Monday's economy & business stories

Companies face pressure to conduct racial audits

Illustration: Aïda Amer/Axios

Here's the new battleground for racial justice in corporate America: shareholder meetings currently underway.

Why it matters: Advocates see this year's proxy season as an ultimate test for corporations that made statements against systemic racism in the past year.

Bill and Melinda Gates announce split

Bill and Melinda Gates in 2006. Photo: Simon Hayter/Getty Images

Bill and Melinda Gates announced Monday they are getting divorced after 27 years of marriage.

Our thought bubble, from Axios' Ina Fried: Both Bill and Melinda had already made giving away their wealth through philanthropy a shared priority and said Monday they will continue to work together at their foundation.

May 3, 2021 - Technology

The explosion of the gaming economy

Research shows that 55% of Americans picked up a video game during the pandemic, and by December 2020, the global gaming industry was estimated to have generated $160 billion in revenue that year. Gaming has never been bigger and keeps growing — and that means the stakes of gaming as a digital economy and as a social ecosystem keep getting higher.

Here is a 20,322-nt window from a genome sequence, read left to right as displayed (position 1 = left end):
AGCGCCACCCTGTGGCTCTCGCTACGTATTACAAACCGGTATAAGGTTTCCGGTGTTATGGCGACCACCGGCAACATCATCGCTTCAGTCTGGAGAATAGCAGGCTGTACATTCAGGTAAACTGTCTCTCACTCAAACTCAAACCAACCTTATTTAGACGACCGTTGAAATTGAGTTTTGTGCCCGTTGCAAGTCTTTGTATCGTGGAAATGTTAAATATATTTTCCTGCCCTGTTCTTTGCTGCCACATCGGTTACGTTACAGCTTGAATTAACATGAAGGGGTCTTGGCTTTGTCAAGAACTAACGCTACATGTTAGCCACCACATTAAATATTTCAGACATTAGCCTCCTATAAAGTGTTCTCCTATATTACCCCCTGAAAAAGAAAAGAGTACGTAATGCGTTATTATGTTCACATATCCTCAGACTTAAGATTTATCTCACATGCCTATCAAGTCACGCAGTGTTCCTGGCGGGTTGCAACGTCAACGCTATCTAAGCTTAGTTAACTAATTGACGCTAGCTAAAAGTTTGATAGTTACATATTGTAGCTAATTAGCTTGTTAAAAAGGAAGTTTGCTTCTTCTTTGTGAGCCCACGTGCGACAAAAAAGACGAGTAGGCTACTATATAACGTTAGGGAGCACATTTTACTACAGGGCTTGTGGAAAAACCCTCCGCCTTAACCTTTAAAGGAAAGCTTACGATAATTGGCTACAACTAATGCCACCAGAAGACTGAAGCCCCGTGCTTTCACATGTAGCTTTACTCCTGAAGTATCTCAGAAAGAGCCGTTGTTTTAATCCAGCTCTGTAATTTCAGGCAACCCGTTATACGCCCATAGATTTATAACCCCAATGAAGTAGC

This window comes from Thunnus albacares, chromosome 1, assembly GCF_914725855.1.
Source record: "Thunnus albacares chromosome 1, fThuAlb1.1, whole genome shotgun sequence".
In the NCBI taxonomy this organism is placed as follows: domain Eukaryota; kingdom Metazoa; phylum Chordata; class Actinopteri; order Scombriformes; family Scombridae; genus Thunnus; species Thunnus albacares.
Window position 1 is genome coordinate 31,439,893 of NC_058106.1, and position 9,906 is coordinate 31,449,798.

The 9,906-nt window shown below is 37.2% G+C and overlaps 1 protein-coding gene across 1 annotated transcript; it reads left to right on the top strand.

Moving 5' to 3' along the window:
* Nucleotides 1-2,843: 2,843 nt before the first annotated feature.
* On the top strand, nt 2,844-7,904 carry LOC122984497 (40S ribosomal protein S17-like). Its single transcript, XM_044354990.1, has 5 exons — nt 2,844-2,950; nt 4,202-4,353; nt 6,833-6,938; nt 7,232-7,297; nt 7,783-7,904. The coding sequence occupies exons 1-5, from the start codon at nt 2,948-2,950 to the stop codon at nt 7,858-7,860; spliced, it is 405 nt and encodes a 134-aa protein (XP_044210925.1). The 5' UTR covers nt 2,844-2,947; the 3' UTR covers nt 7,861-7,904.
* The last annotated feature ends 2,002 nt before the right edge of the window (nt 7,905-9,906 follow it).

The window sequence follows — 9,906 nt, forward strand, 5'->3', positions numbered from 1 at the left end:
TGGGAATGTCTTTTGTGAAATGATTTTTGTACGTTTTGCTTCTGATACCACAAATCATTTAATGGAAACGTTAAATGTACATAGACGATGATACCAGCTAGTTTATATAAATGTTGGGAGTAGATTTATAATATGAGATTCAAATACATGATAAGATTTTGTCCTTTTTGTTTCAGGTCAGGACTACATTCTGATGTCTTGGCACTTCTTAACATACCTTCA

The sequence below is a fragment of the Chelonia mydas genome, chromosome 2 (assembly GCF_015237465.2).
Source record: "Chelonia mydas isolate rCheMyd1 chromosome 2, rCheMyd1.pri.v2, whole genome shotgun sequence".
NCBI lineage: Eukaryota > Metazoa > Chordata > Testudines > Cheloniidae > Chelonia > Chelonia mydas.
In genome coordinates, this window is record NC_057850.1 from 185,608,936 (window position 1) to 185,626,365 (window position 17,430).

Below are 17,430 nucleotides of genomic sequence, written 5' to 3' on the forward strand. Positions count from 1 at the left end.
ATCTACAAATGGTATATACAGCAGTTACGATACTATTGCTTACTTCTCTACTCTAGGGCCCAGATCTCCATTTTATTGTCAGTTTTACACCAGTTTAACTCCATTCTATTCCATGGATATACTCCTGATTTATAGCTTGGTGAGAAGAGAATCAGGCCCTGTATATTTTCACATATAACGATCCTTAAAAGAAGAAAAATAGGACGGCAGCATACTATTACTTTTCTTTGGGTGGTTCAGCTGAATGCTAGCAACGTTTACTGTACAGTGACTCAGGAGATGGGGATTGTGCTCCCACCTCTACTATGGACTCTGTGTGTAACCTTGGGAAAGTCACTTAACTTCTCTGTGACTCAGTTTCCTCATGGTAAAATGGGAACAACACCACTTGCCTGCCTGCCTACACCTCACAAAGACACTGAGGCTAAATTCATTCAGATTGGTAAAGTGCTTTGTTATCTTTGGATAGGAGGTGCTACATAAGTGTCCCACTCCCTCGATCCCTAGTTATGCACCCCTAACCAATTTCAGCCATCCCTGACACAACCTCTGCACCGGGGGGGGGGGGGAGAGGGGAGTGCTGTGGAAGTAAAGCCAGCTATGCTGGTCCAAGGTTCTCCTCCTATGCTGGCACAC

Axios Re:Cap is joined by Axios Gaming newsletter writers Stephen Totilo and Megan Farokhmanesh to discuss the launch of their newsletter and why gaming matters now more than ever.

Corporates step up to support Asian American causes

Illustration: Annelise Capossela/Axios

Following more than a year of rising anti-Asian sentiment, prominent business leaders and corporates are pooling millions to fight discrimination and to reverse economic and cultural exclusion. 

Driving the news: Saturday marked the start of Asian Pacific American Heritage month and numerous organizations and companies have launched platforms and programs to coincide with the time period.

  • Facebook and BMW are working with non-profit Gold House to grow Asian-led small businesses through an accelerator program and e-commerce sales campaign — like Amazon's Prime Day — called Gold Rush.